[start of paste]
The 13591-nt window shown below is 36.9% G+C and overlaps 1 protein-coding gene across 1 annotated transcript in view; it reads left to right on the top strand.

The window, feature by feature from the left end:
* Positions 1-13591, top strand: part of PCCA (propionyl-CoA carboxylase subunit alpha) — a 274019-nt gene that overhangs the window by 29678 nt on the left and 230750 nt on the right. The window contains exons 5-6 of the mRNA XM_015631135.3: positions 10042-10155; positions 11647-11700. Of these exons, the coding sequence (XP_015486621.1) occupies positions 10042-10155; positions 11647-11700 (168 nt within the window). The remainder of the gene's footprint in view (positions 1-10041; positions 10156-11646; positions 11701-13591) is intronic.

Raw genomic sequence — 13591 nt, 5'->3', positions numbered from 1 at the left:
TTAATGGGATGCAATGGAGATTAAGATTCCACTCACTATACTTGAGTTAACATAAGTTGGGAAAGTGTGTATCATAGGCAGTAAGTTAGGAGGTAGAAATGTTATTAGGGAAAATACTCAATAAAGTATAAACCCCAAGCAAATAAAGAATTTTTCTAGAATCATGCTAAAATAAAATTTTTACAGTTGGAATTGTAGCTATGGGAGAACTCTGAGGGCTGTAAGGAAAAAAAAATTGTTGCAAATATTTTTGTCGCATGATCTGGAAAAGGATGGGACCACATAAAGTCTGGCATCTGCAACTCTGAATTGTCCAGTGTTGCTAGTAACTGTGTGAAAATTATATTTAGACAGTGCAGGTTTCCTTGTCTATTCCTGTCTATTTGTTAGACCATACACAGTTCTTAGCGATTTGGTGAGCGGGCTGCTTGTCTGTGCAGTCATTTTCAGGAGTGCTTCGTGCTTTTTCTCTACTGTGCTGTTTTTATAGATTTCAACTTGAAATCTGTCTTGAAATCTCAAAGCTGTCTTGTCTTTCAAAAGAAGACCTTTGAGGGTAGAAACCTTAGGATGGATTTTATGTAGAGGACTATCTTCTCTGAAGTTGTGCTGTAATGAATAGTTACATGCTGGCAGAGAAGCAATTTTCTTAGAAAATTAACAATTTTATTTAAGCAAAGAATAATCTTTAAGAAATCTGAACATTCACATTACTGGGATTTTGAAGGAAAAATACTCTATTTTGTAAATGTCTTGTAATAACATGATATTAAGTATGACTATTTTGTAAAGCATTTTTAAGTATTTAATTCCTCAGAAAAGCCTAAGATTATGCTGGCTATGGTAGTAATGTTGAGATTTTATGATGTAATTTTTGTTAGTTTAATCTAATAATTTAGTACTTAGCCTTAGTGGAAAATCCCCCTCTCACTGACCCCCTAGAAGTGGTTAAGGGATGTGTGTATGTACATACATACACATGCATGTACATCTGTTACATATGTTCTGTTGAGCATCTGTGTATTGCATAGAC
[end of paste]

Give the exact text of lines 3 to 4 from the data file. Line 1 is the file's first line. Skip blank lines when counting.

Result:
* Positions 1-13591, top strand: part of PCCA (propionyl-CoA carboxylase subunit alpha) — a 274019-nt gene that overhangs the window by 29678 nt on the left and 230750 nt on the right. The window contains exons 5-6 of the mRNA XM_015631135.3: positions 10042-10155; positions 11647-11700. Of these exons, the coding sequence (XP_015486621.1) occupies positions 10042-10155; positions 11647-11700 (168 nt within the window). The remainder of the gene's footprint in view (positions 1-10041; positions 10156-11646; positions 11701-13591) is intronic.

Raw genomic sequence — 13591 nt, 5'->3', positions numbered from 1 at the left: